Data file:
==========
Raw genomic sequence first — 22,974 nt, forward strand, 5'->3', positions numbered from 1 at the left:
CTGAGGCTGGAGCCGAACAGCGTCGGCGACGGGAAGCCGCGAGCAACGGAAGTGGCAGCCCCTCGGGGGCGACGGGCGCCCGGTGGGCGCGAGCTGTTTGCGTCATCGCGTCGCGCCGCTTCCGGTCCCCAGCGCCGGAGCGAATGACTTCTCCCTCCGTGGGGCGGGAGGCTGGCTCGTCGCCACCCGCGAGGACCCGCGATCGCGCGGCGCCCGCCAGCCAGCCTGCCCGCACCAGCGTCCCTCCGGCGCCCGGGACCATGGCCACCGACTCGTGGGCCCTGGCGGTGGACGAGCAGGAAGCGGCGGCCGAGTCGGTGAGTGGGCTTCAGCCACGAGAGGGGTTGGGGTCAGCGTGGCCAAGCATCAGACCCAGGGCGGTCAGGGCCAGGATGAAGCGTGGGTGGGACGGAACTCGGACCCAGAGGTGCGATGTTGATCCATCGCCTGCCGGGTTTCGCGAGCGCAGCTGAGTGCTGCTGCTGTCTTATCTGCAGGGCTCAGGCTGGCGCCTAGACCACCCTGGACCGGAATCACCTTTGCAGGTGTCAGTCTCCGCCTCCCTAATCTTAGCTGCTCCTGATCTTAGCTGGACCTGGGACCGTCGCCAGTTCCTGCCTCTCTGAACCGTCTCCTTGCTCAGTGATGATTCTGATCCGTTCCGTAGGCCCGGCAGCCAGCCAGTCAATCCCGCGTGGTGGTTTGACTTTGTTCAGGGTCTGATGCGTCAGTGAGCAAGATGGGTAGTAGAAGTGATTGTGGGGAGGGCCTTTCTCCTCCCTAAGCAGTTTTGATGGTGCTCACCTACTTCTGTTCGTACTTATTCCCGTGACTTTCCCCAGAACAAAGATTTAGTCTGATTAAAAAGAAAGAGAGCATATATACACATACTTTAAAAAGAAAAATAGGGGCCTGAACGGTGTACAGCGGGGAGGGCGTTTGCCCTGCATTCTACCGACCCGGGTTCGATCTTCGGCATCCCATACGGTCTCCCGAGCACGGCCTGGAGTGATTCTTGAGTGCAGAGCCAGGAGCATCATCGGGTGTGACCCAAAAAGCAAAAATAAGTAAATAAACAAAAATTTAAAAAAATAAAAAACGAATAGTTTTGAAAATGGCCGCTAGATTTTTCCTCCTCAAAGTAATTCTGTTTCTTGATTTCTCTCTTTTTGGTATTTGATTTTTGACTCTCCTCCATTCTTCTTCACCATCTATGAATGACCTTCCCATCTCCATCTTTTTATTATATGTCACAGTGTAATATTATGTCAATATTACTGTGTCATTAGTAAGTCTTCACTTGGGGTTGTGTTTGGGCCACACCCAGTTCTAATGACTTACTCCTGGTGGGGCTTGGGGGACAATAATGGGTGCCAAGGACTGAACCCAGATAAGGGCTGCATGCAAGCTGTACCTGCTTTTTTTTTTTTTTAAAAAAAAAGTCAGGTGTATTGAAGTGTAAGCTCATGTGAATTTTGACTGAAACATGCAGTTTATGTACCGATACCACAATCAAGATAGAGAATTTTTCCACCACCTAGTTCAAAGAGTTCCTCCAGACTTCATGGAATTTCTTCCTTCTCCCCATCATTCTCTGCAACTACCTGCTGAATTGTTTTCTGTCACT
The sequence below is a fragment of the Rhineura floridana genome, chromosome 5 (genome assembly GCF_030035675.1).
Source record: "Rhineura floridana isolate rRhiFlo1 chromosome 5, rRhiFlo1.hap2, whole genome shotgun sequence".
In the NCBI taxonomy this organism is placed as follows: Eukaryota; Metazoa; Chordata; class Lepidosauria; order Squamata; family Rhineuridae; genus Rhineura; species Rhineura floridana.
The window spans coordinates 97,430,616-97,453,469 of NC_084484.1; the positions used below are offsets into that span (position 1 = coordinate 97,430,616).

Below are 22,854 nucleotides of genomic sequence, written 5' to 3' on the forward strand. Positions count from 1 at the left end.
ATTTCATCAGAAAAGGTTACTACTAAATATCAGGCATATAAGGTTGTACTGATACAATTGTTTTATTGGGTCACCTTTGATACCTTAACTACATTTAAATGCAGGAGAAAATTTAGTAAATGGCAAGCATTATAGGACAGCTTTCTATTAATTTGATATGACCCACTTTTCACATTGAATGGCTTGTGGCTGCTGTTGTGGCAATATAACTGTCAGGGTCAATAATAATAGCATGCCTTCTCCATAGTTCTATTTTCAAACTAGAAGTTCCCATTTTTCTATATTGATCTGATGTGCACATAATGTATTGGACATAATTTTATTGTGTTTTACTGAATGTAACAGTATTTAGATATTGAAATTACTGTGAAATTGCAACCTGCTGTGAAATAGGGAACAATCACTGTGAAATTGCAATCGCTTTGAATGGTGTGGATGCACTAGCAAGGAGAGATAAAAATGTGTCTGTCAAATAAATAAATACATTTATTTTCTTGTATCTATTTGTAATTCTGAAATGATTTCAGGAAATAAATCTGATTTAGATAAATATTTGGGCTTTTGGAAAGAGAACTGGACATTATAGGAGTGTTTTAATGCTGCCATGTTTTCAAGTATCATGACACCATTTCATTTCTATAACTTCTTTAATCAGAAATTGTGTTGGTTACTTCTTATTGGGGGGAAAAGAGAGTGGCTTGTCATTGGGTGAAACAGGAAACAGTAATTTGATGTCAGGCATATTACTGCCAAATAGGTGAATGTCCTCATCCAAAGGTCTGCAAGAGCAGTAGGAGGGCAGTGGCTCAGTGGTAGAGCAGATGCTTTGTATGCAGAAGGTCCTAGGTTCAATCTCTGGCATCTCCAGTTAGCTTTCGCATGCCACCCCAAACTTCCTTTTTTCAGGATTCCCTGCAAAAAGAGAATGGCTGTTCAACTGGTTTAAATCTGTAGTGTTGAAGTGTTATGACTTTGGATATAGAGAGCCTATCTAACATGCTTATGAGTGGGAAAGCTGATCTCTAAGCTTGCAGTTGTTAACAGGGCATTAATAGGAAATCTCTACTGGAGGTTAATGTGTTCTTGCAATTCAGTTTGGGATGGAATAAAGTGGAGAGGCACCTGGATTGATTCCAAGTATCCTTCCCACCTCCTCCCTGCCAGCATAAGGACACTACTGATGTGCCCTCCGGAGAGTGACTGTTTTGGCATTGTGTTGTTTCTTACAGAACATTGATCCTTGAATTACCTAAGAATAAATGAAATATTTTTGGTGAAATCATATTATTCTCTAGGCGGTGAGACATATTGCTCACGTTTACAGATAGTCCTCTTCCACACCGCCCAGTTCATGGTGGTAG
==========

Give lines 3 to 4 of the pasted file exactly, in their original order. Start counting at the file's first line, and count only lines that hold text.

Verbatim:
The sequence below is a fragment of the Rhineura floridana genome, chromosome 5 (genome assembly GCF_030035675.1).
Source record: "Rhineura floridana isolate rRhiFlo1 chromosome 5, rRhiFlo1.hap2, whole genome shotgun sequence".